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The VRA’s passage in 1965 was due to a number of unique factors: the denial of voting rights in the South for nearly ninety years following the end of Reconstruction; an unyielding and unspeakably brave civil rights movement; profound public outrage about the violence in Selma; the most liberal Congress since the New Deal; a Republican Party filled with Northern moderates, many of them senior figures; and, in LBJ, a president who’d just been elected by the largest margin of victory in presidential history, who cared deeply about civil rights (although for much of his career didn’t show it), and who knew how to steer complex legislation through Congress.
Few of these crucial elements are present today, despite having a black president in the White House, which is why many are pessimistic that an updated VRA can be shepherded through Congress. The final draft of the VRA, May reminds us, emerged from the office of Senate minority leader Everett Dirksen, Republican of Illinois. Also working out of the Senate, Bob Dole, Republican of Kansas, brokered the compromise agreement that secured an extension of the VRA in 1982. “It is hard to see John Boehner, the current Republican Speaker of the House, or Mitch McConnell, the Senate Republican Leader, playing similar roles,” May wrote several months ago in Salon.
Indeed, today the VRA looks like a classic victim of its own success. In his opinion in Shelby County v. Holder, Roberts cited the progress made on civil rights since 1965, much of it owing to the VRA, but conveniently ignored the widespread attacks on voting rights following the 2010 election. “Just when it seemed that the democratic process had reached its apotheosis with the election of America’s first black president,” May writes, “a political earthquake occurred in 2010 that threatened all that had been accomplished since 1965.”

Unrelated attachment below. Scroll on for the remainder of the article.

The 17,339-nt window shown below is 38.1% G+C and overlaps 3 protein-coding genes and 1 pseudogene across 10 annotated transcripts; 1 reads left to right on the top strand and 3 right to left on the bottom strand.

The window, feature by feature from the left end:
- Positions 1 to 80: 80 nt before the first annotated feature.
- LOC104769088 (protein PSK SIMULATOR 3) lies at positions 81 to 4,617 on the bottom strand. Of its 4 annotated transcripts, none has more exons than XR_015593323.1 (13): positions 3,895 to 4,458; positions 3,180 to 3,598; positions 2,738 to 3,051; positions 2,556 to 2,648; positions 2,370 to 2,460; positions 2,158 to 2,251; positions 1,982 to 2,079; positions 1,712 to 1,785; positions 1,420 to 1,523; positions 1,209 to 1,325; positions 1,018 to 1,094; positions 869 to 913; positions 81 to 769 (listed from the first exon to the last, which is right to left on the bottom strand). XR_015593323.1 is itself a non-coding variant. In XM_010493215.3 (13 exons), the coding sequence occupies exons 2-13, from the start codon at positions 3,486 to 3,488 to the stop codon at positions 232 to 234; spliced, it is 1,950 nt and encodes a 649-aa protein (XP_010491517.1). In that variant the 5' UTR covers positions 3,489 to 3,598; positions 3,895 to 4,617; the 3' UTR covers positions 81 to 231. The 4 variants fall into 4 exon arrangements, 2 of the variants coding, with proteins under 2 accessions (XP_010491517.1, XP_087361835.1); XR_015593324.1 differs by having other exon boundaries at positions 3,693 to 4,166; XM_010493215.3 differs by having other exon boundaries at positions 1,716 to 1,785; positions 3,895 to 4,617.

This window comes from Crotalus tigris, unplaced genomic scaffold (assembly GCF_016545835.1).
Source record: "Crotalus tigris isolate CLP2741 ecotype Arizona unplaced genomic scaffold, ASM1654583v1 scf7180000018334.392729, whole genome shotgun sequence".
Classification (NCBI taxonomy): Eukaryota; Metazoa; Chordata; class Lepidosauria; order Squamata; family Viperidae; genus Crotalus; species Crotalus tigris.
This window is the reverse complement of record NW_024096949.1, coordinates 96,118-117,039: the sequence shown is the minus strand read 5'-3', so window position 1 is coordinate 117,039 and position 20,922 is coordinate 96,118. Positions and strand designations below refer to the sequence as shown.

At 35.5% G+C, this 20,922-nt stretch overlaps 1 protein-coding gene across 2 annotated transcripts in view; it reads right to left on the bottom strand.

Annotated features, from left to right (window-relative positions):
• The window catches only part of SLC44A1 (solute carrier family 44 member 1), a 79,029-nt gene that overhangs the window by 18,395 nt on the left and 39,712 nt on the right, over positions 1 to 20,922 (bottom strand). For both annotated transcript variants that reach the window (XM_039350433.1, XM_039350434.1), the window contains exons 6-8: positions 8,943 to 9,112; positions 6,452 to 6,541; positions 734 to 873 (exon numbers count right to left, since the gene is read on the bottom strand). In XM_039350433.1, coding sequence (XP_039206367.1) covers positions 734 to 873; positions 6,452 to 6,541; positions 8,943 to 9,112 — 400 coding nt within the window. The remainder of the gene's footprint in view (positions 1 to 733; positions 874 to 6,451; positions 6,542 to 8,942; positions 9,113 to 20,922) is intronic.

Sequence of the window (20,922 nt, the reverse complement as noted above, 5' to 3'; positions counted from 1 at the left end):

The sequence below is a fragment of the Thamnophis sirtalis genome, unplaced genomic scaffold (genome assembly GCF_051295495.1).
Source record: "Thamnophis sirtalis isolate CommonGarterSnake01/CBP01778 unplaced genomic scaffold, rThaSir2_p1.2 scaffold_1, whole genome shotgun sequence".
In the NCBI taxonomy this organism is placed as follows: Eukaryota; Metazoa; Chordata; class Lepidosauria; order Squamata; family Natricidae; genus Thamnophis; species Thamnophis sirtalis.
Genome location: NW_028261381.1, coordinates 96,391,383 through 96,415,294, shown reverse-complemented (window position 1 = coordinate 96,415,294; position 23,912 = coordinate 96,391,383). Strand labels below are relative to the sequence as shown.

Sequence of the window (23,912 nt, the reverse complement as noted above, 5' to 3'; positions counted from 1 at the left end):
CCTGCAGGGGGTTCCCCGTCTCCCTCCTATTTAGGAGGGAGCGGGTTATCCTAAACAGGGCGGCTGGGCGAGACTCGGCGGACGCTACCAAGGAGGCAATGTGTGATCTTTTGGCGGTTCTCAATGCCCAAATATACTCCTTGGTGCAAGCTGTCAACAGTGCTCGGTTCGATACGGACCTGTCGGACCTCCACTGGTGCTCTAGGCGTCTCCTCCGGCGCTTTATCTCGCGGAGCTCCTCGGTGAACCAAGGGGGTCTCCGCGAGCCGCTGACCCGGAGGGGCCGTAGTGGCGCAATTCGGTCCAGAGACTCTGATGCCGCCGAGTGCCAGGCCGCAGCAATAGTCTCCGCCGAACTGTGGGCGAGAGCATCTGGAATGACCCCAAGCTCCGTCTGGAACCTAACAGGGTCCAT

From 2011 to 2012, 180 new voting restrictions were introduced by Republicans in forty-one states and passed in key battlegrounds like Ohio, Florida, Pennsylvania and Wisconsin under the guise of stopping “voter fraud.” Though many of these laws were temporarily blocked in court during the last election, including under Section 5, the push to curb voting rights has accelerated since the Supreme Court’s decision, with seven Southern states passing or implementing new voting restrictions that disproportionately impact people of color. Voting changes blocked by the federal courts as discriminatory as recently as last summer, like Texas’ voter ID law, will now go into effect, while North Carolina recently adopted an election law that Hillary Clinton aptly described as “the greatest hits of voter suppression.” It will take a new iteration of the civil rights movement to win the battle against Jim Crow II.
This country has many distinctions as a democracy. The saddest is that it is the only advanced democracy ever to disenfranchise, enfranchise and disenfranchise again an entire segment of the population. What should be its most settled right—the right to vote—remains the most contested. Our past tells us that people don’t recognize how important that right is until it’s taken away.